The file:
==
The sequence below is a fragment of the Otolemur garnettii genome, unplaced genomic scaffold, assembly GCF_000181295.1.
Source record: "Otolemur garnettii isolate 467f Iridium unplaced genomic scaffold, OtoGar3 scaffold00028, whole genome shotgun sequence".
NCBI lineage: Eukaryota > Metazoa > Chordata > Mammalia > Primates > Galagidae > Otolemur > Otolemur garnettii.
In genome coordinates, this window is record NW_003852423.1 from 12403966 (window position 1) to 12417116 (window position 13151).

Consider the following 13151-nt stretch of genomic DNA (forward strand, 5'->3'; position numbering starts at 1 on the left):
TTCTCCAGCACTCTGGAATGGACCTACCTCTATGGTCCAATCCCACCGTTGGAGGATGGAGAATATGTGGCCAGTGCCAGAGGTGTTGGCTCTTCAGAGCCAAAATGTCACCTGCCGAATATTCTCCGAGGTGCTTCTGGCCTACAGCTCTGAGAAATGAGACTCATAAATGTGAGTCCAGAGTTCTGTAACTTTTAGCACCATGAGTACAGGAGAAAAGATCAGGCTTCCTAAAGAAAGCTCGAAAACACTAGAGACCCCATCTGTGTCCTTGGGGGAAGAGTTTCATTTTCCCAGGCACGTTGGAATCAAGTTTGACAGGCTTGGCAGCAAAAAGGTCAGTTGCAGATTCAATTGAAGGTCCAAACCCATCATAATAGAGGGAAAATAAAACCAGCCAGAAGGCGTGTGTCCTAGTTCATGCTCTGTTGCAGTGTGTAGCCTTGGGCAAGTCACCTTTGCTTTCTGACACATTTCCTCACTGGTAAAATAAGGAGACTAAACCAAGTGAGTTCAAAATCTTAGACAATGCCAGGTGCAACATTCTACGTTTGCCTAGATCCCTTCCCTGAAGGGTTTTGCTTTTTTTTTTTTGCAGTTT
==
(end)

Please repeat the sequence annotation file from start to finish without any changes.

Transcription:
The sequence below is a fragment of the Otolemur garnettii genome, unplaced genomic scaffold, assembly GCF_000181295.1.
Source record: "Otolemur garnettii isolate 467f Iridium unplaced genomic scaffold, OtoGar3 scaffold00028, whole genome shotgun sequence".
NCBI lineage: Eukaryota > Metazoa > Chordata > Mammalia > Primates > Galagidae > Otolemur > Otolemur garnettii.
In genome coordinates, this window is record NW_003852423.1 from 12403966 (window position 1) to 12417116 (window position 13151).

Consider the following 13151-nt stretch of genomic DNA (forward strand, 5'->3'; position numbering starts at 1 on the left):
TTCTCCAGCACTCTGGAATGGACCTACCTCTATGGTCCAATCCCACCGTTGGAGGATGGAGAATATGTGGCCAGTGCCAGAGGTGTTGGCTCTTCAGAGCCAAAATGTCACCTGCCGAATATTCTCCGAGGTGCTTCTGGCCTACAGCTCTGAGAAATGAGACTCATAAATGTGAGTCCAGAGTTCTGTAACTTTTAGCACCATGAGTACAGGAGAAAAGATCAGGCTTCCTAAAGAAAGCTCGAAAACACTAGAGACCCCATCTGTGTCCTTGGGGGAAGAGTTTCATTTTCCCAGGCACGTTGGAATCAAGTTTGACAGGCTTGGCAGCAAAAAGGTCAGTTGCAGATTCAATTGAAGGTCCAAACCCATCATAATAGAGGGAAAATAAAACCAGCCAGAAGGCGTGTGTCCTAGTTCATGCTCTGTTGCAGTGTGTAGCCTTGGGCAAGTCACCTTTGCTTTCTGACACATTTCCTCACTGGTAAAATAAGGAGACTAAACCAAGTGAGTTCAAAATCTTAGACAATGCCAGGTGCAACATTCTACGTTTGCCTAGATCCCTTCCCTGAAGGGTTTTGCTTTTTTTTTTTTGCAGTTT